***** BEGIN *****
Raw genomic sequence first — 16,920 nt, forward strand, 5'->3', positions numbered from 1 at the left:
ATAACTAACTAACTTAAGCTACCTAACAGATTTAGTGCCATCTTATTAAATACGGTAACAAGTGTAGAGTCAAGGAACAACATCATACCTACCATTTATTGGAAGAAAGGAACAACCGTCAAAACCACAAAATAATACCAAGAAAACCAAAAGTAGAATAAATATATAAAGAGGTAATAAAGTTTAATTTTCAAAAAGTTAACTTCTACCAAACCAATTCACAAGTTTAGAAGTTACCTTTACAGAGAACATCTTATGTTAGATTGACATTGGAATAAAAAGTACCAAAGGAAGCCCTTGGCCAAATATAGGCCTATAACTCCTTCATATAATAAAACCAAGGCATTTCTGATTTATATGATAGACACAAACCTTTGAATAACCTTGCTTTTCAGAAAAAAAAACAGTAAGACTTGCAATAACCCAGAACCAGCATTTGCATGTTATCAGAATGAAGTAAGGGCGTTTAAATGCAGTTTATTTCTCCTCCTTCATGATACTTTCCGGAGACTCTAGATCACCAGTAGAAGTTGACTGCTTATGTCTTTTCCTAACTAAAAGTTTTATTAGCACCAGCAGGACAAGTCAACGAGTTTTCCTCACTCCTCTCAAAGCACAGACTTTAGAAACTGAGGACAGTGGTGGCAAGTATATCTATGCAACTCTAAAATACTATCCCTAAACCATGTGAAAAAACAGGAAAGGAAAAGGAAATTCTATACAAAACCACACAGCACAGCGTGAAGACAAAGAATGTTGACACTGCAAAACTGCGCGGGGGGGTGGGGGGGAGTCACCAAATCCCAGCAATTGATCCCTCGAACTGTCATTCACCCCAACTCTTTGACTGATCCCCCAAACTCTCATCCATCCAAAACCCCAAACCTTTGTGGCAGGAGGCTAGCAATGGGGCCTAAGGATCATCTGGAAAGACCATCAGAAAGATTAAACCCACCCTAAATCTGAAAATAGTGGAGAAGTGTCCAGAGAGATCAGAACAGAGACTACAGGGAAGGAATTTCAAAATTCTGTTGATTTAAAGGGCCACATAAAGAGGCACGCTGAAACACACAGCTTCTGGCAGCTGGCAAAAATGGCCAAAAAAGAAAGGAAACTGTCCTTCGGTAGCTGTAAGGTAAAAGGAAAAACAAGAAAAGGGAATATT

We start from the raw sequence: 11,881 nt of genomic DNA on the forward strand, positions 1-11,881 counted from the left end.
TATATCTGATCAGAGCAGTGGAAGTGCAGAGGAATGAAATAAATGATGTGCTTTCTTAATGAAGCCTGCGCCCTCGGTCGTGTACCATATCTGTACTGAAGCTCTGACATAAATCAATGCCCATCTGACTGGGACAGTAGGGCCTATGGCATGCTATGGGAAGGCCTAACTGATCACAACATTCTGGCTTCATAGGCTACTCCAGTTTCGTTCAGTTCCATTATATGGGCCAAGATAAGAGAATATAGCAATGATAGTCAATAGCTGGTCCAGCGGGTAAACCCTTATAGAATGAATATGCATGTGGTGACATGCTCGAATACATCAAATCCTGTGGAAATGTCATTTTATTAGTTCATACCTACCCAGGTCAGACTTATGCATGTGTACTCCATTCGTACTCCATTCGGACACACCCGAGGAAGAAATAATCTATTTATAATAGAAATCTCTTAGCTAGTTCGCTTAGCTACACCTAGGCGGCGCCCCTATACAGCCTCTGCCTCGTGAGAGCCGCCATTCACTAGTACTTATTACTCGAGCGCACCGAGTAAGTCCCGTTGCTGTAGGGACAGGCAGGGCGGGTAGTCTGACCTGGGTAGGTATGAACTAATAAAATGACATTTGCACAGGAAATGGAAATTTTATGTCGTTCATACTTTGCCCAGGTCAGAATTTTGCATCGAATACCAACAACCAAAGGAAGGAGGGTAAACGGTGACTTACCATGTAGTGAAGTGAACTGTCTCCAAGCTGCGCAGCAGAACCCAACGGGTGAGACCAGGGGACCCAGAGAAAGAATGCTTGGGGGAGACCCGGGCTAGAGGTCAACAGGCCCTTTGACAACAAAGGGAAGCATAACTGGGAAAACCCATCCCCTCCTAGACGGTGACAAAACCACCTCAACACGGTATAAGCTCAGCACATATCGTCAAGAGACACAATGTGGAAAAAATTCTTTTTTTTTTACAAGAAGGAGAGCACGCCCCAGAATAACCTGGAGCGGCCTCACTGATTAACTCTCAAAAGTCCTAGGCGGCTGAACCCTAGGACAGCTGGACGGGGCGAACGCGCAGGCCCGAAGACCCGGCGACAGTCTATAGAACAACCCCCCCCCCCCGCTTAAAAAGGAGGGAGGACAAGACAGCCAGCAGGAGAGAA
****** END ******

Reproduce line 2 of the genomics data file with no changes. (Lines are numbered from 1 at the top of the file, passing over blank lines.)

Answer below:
ATAACTAACTAACTTAAGCTACCTAACAGATTTAGTGCCATCTTATTAAATACGGTAACAAGTGTAGAGTCAAGGAACAACATCATACCTACCATTTATTGGAAGAAAGGAACAACCGTCAAAACCACAAAATAATACCAAGAAAACCAAAAGTAGAATAAATATATAAAGAGGTAATAAAGTTTAATTTTCAAAAAGTTAACTTCTACCAAACCAATTCACAAGTTTAGAAGTTACCTTTACAGAGAACATCTTATGTTAGATTGACATTGGAATAAAAAGTACCAAAGGAAGCCCTTGGCCAAATATAGGCCTATAACTCCTTCATATAATAAAACCAAGGCATTTCTGATTTATATGATAGACACAAACCTTTGAATAACCTTGCTTTTCAGAAAAAAAAACAGTAAGACTTGCAATAACCCAGAACCAGCATTTGCATGTTATCAGAATGAAGTAAGGGCGTTTAAATGCAGTTTATTTCTCCTCCTTCATGATACTTTCCGGAGACTCTAGATCACCAGTAGAAGTTGACTGCTTATGTCTTTTCCTAACTAAAAGTTTTATTAGCACCAGCAGGACAAGTCAACGAGTTTTCCTCACTCCTCTCAAAGCACAGACTTTAGAAACTGAGGACAGTGGTGGCAAGTATATCTATGCAACTCTAAAATACTATCCCTAAACCATGTGAAAAAACAGGAAAGGAAAAGGAAATTCTATACAAAACCACACAGCACAGCGTGAAGACAAAGAATGTTGACACTGCAAAACTGCGCGGGGGGGTGGGGGGGAGTCACCAAATCCCAGCAATTGATCCCTCGAACTGTCATTCACCCCAACTCTTTGACTGATCCCCCAAACTCTCATCCATCCAAAACCCCAAACCTTTGTGGCAGGAGGCTAGCAATGGGGCCTAAGGATCATCTGGAAAGACCATCAGAAAGATTAAACCCACCCTAAATCTGAAAATAGTGGAGAAGTGTCCAGAGAGATCAGAACAGAGACTACAGGGAAGGAATTTCAAAATTCTGTTGATTTAAAGGGCCACATAAAGAGGCACGCTGAAACACACAGCTTCTGGCAGCTGGCAAAAATGGCCAAAAAAGAAAGGAAACTGTCCTTCGGTAGCTGTAAGGTAAAAGGAAAAACAAGAAAAGGGAATATT